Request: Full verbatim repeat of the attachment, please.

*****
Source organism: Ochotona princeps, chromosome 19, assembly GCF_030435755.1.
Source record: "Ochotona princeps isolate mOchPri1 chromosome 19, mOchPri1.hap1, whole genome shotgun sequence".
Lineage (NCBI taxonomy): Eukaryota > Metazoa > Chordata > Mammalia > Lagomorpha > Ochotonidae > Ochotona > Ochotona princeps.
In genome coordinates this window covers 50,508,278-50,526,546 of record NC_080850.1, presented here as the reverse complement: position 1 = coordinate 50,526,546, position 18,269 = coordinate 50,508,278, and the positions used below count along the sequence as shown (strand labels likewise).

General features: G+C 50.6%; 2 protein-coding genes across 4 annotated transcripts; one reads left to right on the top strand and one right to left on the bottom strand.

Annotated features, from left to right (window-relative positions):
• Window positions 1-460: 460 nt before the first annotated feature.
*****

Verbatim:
Source organism: Ochotona princeps, chromosome 19, assembly GCF_030435755.1.
Source record: "Ochotona princeps isolate mOchPri1 chromosome 19, mOchPri1.hap1, whole genome shotgun sequence".
Lineage (NCBI taxonomy): Eukaryota > Metazoa > Chordata > Mammalia > Lagomorpha > Ochotonidae > Ochotona > Ochotona princeps.
In genome coordinates this window covers 50,508,278-50,526,546 of record NC_080850.1, presented here as the reverse complement: position 1 = coordinate 50,526,546, position 18,269 = coordinate 50,508,278, and the positions used below count along the sequence as shown (strand labels likewise).

General features: G+C 50.6%; 2 protein-coding genes across 4 annotated transcripts; one reads left to right on the top strand and one right to left on the bottom strand.

Annotated features, from left to right (window-relative positions):
• Window positions 1-460: 460 nt before the first annotated feature.